The American Veterinary Medical Association (AVMA) offers several resources to its members and the public regarding various disposal issues encountered by the veterinary community and animal owners. With its veterinary medical expertise, the veterinary profession can be a valuable resource for clients, the general public, regulators, and other stakeholders on carcass and other animal waste disposal issues, especially those involving potential health risks to other animals or the public. The purpose in developing these resources is to further increase awareness by the veterinary profession and its stakeholders of the value, potential hazards, and legal restrictions concerning disposal of animal waste and carcasses.
The AVMA has established policies related to the disposal of animal waste and carcass disposal. Three key policies include “Appropriate Animal Carcass Disposal,” “Animal Carcass Risk in Natural Disasters,” and “Animal Agriculture Waste Management.” All of the AVMA policies related to waste issues can be found at https://www.avma.org/PracticeManagement/Administration/Pages/AVMA-Policies-Relevant-to-Waste-Disposal.aspx.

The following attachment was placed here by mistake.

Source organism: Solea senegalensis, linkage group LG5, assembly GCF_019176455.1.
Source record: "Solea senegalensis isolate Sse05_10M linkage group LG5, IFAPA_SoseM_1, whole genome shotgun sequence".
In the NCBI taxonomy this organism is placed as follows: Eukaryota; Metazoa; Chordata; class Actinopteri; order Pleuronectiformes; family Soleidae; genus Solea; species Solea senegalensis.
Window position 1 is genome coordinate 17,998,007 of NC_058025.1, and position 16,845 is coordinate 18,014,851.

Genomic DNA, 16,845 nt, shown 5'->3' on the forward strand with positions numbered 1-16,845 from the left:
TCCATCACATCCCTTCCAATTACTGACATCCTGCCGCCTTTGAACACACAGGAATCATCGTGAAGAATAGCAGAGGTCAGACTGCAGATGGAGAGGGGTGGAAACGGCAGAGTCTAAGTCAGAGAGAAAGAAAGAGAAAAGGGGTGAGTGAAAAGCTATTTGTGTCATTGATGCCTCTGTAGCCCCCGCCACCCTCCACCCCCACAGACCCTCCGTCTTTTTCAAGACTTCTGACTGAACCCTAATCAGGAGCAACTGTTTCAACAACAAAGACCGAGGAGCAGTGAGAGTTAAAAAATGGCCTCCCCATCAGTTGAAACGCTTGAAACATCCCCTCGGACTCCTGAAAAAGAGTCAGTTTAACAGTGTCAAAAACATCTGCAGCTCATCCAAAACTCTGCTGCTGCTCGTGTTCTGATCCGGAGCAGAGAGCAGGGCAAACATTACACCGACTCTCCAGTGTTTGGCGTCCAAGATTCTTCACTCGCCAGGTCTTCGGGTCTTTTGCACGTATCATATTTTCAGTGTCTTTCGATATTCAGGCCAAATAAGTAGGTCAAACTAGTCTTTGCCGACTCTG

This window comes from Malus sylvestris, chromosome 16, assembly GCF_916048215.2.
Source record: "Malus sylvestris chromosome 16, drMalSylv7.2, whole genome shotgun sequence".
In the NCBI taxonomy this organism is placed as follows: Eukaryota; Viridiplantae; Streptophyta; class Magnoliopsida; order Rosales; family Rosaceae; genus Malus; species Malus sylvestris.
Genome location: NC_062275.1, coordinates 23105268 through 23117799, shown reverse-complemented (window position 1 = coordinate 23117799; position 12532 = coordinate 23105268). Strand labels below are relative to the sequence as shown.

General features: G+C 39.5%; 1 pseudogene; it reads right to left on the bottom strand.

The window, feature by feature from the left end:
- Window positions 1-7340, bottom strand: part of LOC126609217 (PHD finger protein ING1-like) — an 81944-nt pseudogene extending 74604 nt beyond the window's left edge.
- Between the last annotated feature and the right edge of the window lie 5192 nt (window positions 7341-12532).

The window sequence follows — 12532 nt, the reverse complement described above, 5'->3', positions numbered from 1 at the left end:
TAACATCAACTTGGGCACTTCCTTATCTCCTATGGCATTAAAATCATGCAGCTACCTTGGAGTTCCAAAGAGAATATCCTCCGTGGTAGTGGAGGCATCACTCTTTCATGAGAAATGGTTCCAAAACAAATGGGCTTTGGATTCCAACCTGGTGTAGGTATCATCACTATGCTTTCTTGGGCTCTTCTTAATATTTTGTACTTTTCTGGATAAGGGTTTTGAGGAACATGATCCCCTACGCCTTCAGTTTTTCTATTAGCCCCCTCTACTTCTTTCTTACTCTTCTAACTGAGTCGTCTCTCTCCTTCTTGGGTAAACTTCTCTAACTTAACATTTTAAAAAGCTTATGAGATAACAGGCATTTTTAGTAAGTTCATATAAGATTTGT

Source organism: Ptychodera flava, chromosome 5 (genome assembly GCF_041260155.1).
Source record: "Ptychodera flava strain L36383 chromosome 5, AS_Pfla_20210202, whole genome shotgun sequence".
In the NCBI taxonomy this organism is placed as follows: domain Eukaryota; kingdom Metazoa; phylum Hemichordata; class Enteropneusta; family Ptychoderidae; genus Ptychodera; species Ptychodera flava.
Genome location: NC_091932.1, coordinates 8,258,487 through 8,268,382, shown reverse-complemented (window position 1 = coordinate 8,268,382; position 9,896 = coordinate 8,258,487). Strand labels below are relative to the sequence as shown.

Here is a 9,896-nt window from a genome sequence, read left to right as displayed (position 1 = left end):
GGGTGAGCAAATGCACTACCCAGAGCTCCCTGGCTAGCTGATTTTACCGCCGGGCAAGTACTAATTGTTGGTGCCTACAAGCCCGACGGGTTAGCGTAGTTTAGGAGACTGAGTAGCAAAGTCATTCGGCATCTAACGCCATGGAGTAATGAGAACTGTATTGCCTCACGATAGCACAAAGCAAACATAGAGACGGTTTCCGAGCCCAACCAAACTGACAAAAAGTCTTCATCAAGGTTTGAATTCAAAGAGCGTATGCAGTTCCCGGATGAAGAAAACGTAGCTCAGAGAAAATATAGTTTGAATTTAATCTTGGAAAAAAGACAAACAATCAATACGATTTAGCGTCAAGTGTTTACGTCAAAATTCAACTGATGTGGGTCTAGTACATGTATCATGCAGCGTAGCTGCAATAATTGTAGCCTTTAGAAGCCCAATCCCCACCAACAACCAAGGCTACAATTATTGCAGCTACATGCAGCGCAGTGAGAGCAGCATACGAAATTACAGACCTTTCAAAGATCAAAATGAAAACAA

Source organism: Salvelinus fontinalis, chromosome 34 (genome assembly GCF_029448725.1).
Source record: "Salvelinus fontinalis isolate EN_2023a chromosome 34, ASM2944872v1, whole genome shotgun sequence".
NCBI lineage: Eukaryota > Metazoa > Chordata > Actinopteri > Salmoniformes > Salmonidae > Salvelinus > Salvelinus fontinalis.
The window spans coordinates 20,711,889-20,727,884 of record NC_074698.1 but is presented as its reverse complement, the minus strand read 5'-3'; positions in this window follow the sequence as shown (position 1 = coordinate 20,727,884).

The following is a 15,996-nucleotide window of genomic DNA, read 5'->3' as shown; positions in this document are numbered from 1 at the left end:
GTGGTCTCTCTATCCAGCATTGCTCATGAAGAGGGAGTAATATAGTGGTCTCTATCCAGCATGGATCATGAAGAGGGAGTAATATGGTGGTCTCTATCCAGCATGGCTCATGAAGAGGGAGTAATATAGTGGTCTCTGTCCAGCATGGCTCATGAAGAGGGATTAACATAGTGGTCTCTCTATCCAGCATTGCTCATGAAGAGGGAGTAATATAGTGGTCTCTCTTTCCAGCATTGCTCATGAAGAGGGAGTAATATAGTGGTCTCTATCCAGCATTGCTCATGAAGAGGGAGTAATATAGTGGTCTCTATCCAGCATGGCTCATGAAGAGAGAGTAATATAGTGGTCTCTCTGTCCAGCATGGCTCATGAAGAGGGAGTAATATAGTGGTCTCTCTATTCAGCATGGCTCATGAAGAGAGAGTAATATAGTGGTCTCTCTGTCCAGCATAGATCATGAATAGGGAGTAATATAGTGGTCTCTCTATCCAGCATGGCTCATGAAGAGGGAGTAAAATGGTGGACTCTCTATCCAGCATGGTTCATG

The AVMA advocates safe and environmentally responsible disposal of animal carcasses, whether on an individual animal basis or during mass mortality events. As such, the AVMA supports increased research and education towards the development of appropriate methods and guidelines for animal carcass disposal.
Consistent with current scientific literature and the conclusions of the Pan American Health Organization (PAHO), the AVMA recognizes that animals that die from injuries, including massive animal deaths in cases of natural disasters, generally do not represent a health hazard for humans. The presence of dead bodies that result from a disaster, without the presence of another risk factor, is not the cause for the spread of infectious diseases. (1PAHO Manual, Ch 3, Conclusions; p. 81)